Whether you are planning to retire soon or just beginning a new job, determining what to do with your retirement-plan account can make a world of difference in your financial future.
Now, more than ever, we are becoming increasingly responsible for funding our own retirement. More Americans today have multiple employers in their lives, and 401(k) and other company-sponsored retirement plans are becoming a critical piece in the retirement-funding puzzle.
Whether you are planning to retire soon or just beginning a new job, determining what to do with your retirement-plan account can make a world of difference in your financial future. With so many options available, deciding what to do may seem like a daunting task.
- Should you roll your money into an IRA rollover account?
- What are the consequences of taking a cash distribution?
- How can an IRA rollover account be tailored to suit your retirement needs?
Keep in mind, however, that your former employer will retain responsibility for investments, and the plan may not have the investment options or distribution flexibility you desire. In addition, you will have to contact your former employer with any address changes or other information that may be relevant to your account.Option 2 —Keep/spend your distributionSixty-eight percent of plan participants who changed jobs in 1999 took cash withdrawals from their tax-deferred retirement plan accounts, rather than leaving their money in the plan or rolling their balances into their new employer's plan or into IRAs. The highest percent of cash payments, 78 percent, occurred among 20- to 29-year-old investors, according to March 2000 Money magazine. Because of the potential taxes and penalty involved in taking a cash withdrawal, this action could amount to willingly giving up money you have worked hard to save and invest.
Receiving a lump sum of money may seem appealing, but it comes with a price. If you choose to keep/spend your distribution, the Internal Revenue Service automatically withholds 20 percent of your distribution.
You also will be subject to federal and state income taxes on the amount not rolled over, in addition to a 10 percent penalty for early withdrawal if you are under age 55 when you retire or terminate service. For many investors, it just isn't worth it. Investors who spend their distribution have lost many years of tax-deferred compounding that could have made a significant difference in their retirement nest egg.Option 3 —Receive your distribution and deposit it into an IRA rolloverIf you receive your distribution from your qualified retirement plan and the funds are made payable to you, your check will be missing an immediate 20 percent tax withholding paid to the IRS, even if you decide to roll it over into an IRA. If you deposit your distribution check into an IRA rollover, this shortfall must be made up from your own pocket to fulfill the entire rollover amount. Otherwise, the 20 percent amount withheld will be subject to federal and state income taxes and possibly penalty taxes.
For example, if your distribution amount is $100,000, the 20 percent mandatory withholding will be $20,000, and you will receive $80,000. You have 60 days to roll over the amount distributed to you, which means $20,000 must come from your pocket to ensure that the entire $100,000 is rolled over, or the $20,000 becomes taxable and potentially subject to the 10 percent penalty.Option 4 —Transfer your distribution directly into an IRA rolloverDirect IRA rollovers have been designed to help you invest for your retirement future while paying no income taxes on your retirement savings today. When an IRA rollover account is set up and the entire distribution is transferred directly into the account, you receive these benefits:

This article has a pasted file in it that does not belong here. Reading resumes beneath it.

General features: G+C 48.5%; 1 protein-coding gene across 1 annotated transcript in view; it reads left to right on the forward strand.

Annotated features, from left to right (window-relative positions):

- You will avoid the 20 percent tax withholding and early withdrawal penalties.
- You can defer income taxes on the distribution until you make withdrawals.
- You can decide where to invest your money as permitted by the IRA rollover.
In addition, the earnings on your assets will continue to grow tax-deferred until they are withdrawn.
Other advantages of IRA rollovers
Payout flexibility. If you are between the ages of 59½ and 70½, you can withdraw what you need from your IRA rollover account at any time without penalty. After age 70½, current tax laws require you to make minimum withdrawals based on life-expectancy tables developed by the Treasury Department. You also have the advantage of receiving extra money from your account when you need it for that remodeling project, special trip, or just to cover unexpected expenses.
Pay no penalty taxes on preretirement life-expectancy withdrawals. You can even establish an IRS-approved equal payment plan at any age and avoid the withdrawal penalties.
Pay no current tax on your distribution or earnings. Once you become eligible for distribution, keeping the entire amount, including all earnings, in an account will ensure that your money continues to work for you — tax-deferred — until you need it. This is usually during your retirement years when you may be in a lower tax bracket. Even if you will be in the same or a higher tax bracket, you may still benefit by allowing your retirement assets to compound in a tax-deferred account until they are withdrawn.
Don't mortgage your future by spending your retirement dollars today!
Kathleen Adams, RDH, BS, is a financial adviser with Waddell and Reed (www.waddell.com). She is currently trying to initiate money-management workshops for hygiene students and specializes in working with dental professionals. She can be reached at (800) 210-1357.